“A task force certainly has the potential to open the conversation further, especially if we create a clear pathway to get from input to action. However, as an observer of our fisheries management system and as a commercial fisherman myself, I hope that this new conversation through the task force doesn’t delay action on the absolutely critical issues already very clearly identified by Alaska’s fisheries stakeholders.

“Moving critical bycatch species, like halibut, from static to abundance-based caps. Designing management mechanisms to prevent millions of pounds of annual overages in incidental catch — like we’re seeing in sablefish or Pacific cod. Assessing and mitigating unobserved crab mortality, a persistent request from the crab fleet, which is in the midst of a major stock crash.

“These are issues we have been discussing for years in the policy-making process, which we have an existing policy pathway to address, around which there is no shortage of diverse public input. I hope as we take up a discussion on the task force about long-term solutions, we don’t hesitate to address what’s already on the table.”

Cristy Fry can be reached at

More in News

A mock-up of an A-Frame property that would be located across the street from the Center for Alaskan Coastal Studies Wynn Nature Center and used by the Homer Forest Charter School shows places for classroom yurts, a dormitory and kitchen, a parking area with bus parking and staff housing. The configuration was presented Monday, Dec. 5, 2022, to the Kenai Peninsula Borough School Board of Education. (Via Homer Forest Charter School presentation to school board)
Efforts to open K-8 nature school in Homer delayed

Charter organizers proposed changing the school’s opening date from 2023 to 2024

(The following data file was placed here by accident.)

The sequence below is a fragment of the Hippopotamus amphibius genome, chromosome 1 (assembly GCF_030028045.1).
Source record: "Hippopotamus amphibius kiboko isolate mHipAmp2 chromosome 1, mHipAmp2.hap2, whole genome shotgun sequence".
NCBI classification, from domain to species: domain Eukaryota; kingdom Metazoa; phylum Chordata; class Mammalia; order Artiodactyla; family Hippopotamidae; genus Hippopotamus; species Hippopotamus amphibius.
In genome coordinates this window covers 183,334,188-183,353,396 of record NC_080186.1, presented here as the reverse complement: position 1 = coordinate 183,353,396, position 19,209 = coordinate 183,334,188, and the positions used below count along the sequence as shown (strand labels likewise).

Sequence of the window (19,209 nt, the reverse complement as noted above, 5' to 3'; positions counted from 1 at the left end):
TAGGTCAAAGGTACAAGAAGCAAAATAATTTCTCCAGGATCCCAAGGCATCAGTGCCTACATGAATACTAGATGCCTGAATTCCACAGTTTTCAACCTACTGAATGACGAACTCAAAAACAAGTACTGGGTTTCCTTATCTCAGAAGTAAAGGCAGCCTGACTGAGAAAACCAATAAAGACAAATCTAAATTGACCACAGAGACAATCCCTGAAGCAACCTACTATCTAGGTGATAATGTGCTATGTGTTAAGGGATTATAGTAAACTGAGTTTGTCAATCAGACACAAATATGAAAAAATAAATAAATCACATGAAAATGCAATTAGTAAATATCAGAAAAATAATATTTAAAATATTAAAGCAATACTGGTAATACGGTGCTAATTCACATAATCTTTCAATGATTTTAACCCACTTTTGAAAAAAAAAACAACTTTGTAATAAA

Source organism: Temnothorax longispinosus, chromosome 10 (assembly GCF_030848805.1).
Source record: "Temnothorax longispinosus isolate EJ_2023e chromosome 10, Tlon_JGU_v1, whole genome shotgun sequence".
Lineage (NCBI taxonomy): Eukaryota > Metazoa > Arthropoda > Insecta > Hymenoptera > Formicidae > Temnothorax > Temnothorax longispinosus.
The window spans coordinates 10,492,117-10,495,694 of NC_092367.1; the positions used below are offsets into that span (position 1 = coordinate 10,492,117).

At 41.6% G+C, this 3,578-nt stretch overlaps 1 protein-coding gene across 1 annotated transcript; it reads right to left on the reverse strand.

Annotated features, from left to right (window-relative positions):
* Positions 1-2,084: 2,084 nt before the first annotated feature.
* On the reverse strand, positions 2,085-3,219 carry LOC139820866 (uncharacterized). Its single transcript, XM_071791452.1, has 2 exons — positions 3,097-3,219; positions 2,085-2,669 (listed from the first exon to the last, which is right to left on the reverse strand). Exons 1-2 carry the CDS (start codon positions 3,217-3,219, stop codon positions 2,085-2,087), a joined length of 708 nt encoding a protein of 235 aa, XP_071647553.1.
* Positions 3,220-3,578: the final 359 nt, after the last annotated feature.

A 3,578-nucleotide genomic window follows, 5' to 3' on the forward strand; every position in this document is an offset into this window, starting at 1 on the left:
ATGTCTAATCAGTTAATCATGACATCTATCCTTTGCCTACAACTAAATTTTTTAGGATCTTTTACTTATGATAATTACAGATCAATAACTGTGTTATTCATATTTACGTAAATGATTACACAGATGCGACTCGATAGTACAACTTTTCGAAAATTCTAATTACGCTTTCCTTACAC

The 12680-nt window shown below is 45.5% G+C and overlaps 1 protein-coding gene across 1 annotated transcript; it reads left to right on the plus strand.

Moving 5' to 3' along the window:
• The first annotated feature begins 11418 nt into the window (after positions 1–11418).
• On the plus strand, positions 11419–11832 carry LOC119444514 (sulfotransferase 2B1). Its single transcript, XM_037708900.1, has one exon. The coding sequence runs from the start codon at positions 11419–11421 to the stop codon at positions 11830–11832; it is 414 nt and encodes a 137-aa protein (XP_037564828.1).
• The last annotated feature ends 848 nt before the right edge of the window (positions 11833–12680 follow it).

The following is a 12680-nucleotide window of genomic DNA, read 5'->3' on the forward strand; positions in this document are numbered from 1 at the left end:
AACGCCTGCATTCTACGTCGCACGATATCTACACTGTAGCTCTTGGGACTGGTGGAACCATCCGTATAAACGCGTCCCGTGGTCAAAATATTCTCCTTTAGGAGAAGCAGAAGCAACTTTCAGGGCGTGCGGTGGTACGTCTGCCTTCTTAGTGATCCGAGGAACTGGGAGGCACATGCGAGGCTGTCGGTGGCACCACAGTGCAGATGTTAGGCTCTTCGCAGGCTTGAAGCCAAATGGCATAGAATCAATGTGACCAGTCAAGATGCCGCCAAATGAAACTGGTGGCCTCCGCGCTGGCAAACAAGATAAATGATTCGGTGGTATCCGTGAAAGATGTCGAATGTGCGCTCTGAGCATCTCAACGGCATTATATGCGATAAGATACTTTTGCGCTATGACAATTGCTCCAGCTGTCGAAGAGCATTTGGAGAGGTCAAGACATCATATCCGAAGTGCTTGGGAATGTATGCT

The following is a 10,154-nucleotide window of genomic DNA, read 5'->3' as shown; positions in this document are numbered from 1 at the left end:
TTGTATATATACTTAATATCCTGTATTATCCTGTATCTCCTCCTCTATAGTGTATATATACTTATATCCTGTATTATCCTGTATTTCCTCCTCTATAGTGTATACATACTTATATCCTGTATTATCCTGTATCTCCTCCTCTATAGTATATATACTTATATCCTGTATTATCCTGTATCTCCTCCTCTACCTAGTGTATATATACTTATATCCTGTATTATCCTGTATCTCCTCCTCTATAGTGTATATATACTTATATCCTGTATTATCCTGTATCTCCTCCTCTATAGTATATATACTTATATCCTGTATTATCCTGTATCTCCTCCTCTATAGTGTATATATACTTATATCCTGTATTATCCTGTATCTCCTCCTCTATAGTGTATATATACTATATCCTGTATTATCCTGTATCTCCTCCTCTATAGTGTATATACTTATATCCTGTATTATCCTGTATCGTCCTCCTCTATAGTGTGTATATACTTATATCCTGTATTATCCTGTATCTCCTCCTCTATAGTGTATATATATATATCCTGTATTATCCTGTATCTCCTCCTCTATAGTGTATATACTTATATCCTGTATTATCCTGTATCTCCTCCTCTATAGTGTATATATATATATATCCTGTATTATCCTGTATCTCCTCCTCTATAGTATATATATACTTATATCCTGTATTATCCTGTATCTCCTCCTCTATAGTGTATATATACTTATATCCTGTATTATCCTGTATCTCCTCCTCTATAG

Alaska Division of Elections Director Gail Fenumiai explains the ranked choice voting process as the results are tallied during an Alaska Public Media broadcast, Nov. 23, 2022, at her office in Juneau. (Mark Sabbatini / Juneau Empire)
Elections division head to step down Friday

Fenumiai made the decision to retire in September, a division spokesperson said

COVID-19. (Image courtesy CDC)
COVID-19 cases continue to spike

Cases rise in Kenai Peninsula Borough for 3rd straight week

Gingerbread houses are displayed at the Kenai Chamber of Commerce and Visitor Center on Tuesday, Dec. 6, 2022. (Jake Dye/Peninsula Clarion)
Gingerbread houses rule

10th annual gingerbread house competition returns to Kenai Chamber of Commerce

Kinley Ferguson tells Santa Claus what she wants for Christmas during Christmas in the Park festivities on Saturday, Dec. 3, 2022, at Soldotna Creek Park in Soldotna, Alaska. (Jake Dye/Peninsula Clarion)
Christmas in the Park welcomes the holiday season to Soldotna

Santa headlines celebration with caroling, Nativity, cocoa and fireworks

Children decorate Christmas cookies, part of Christmas Comes to Nikiski festivities on Saturday, Dec. 3, 2022, at Nikiski Community Recreation Center in Nikiski, Alaska. (Jake Dye/Peninsula Clarion)
Christmas crafts and Santa photos

Nikiski holds start of annual December celebration

A Kenai Peninsula Food Bank truck in the Food Bank parking lot on Aug. 4, 2022, in Soldotna, Alaska (Jake Dye/Peninsula Clarion)
Food Bank fundraiser to auction Legos, offer Santa photos to pets

Bark, Block n’ Bowl will take place on Saturday from 1 to 4 p.m.

Gov. Mike Dunleavy, seated left, and Lt. Gov. Nancy Dahlstrom sign their oaths of office during the inauguration ceremony, Monday, Dec. 5, 2022, in Anchorage, Alaska. Dunleavy, a Republican, last month became the first Alaska governor since Democrat Tony Knowles in 1998 to win back-to-back terms. (AP Photo/Mark Thiessen)
Dunleavy, Dahlstrom take oaths of office

Gov. Dunleavy was reelected during the Nov. 8 general election

Most Read